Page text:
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Keywords:

  • health behaviour change;
  • Reversal Theory;
  • Health Belief Model;
  • nursing

Background. In recent years, an increasing number of nurses have demonstrated interest in health behaviour change interventions and research. Despite this heightened enthusiasm, there appears to have been less interest in exploring new and emerging health behaviour change theories.

Aim. The goal of this work is to assist clinicians and researchers to make more informed choices about the use of the Health Belief Model and Reversal Theory in their practice settings and research projects.

Method. Primary sources were analysed using qualitative data analysis methods in order to compare and contrast the two models. Four comparative categories provided the structure for analysis: origins of models, ways of knowing and behaving, role of health care providers in behaviour change, and desired outcomes.

Results. Based, in part, on their historical origins, the Health Belief Model and Reversal Theory offer differing tenets regarding how individuals perceive, understand, and behave. According to Reversal Theory, ways of knowing and behaving are dependent upon innate physiological factors and subjectively structured perceptions. In contrast, the Health Belief Model suggests that health-related behaviours are largely attributable to cognitive decision-making processes. As such, health care providers are directed to approach health behaviour change in different ways.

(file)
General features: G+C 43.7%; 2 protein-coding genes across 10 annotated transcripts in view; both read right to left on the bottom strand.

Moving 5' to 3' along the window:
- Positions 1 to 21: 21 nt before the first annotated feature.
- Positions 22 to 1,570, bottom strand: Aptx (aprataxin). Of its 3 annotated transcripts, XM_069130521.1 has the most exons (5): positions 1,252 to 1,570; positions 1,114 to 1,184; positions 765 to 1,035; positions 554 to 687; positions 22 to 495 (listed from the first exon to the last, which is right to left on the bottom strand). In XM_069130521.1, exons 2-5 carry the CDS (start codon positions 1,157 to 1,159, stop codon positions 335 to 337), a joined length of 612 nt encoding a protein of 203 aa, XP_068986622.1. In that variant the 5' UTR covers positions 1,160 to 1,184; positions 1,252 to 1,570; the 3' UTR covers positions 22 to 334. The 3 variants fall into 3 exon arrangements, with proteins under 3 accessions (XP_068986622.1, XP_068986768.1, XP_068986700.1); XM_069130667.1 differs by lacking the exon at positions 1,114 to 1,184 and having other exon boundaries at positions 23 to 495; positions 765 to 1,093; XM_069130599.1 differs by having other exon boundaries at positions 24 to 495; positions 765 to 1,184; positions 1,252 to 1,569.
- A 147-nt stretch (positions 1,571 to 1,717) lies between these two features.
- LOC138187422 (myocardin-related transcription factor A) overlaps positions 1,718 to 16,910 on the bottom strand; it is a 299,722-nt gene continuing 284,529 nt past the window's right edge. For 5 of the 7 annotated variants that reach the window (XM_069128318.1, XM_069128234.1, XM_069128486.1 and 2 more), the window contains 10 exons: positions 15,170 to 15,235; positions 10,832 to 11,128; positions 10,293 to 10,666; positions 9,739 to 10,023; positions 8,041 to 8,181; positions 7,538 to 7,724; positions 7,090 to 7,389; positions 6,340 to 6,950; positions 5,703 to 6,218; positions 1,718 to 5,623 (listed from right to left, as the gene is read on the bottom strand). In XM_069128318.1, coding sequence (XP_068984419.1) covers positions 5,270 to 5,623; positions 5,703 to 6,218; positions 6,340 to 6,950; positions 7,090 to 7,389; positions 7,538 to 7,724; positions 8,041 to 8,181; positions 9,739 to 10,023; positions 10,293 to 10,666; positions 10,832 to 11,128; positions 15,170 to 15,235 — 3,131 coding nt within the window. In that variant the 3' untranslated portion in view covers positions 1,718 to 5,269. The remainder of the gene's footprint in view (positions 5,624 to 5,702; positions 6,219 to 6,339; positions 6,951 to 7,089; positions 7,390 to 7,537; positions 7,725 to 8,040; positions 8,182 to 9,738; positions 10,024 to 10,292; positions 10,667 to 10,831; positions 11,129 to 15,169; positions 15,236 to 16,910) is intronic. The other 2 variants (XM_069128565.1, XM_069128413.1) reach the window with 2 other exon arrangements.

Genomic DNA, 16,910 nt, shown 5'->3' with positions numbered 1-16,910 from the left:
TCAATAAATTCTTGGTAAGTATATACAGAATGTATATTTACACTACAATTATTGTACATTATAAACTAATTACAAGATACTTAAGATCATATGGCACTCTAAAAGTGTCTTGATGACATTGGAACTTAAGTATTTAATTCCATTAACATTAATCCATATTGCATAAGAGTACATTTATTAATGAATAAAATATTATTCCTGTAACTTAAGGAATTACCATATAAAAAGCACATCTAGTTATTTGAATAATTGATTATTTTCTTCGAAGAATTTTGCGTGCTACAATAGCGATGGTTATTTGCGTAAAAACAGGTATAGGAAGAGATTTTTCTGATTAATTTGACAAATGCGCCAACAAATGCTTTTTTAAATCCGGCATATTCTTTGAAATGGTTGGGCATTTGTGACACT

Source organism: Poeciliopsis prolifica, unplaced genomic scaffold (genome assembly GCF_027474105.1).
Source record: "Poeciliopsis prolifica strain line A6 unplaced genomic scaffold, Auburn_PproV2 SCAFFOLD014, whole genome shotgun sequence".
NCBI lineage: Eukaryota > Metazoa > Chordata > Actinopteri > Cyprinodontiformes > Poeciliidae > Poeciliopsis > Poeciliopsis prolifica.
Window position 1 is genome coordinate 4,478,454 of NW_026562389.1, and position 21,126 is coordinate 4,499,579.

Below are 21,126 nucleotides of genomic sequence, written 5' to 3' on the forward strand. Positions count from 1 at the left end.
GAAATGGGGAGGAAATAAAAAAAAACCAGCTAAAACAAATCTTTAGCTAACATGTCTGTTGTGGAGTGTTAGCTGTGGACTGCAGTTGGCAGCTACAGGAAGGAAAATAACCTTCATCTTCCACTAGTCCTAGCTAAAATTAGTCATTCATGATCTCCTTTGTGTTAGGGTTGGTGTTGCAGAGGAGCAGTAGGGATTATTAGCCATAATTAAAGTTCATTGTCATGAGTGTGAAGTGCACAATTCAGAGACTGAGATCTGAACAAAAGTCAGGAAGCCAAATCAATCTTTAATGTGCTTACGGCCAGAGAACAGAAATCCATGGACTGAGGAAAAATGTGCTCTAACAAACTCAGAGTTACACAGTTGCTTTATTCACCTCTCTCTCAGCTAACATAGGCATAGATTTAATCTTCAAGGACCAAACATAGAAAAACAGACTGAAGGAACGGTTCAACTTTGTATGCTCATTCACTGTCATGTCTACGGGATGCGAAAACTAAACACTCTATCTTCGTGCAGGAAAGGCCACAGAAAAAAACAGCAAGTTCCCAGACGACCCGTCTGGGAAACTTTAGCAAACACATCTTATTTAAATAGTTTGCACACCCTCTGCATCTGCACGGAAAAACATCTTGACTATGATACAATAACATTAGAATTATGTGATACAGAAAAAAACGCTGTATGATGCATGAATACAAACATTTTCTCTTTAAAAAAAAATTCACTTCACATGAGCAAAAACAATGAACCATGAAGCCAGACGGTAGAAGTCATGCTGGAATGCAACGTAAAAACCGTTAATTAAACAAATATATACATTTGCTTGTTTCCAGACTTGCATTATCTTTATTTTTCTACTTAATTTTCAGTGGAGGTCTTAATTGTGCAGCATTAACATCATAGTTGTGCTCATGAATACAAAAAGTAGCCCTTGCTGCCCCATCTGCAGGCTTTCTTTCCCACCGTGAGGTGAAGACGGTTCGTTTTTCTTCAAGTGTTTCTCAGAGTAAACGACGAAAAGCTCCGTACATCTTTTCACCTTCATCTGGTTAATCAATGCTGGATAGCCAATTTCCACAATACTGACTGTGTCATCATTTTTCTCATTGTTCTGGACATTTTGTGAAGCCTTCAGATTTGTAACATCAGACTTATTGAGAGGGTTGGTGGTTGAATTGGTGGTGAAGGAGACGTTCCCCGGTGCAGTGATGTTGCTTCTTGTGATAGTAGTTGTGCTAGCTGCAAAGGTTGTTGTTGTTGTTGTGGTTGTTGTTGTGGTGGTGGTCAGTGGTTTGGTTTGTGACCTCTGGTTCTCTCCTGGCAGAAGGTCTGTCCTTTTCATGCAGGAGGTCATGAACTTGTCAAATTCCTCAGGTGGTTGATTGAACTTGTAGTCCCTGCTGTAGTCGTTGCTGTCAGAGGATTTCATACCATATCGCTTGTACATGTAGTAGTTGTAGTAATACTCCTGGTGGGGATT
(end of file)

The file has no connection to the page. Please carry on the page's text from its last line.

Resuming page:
Conclusions. Although the Health Belief Model has been widely implemented, Reversal Theory may offer a more comprehensive framework for health behaviour change interventions and research. Clinicians and researchers are urged to learn more about this theory and how it may apply to their areas of practice and research.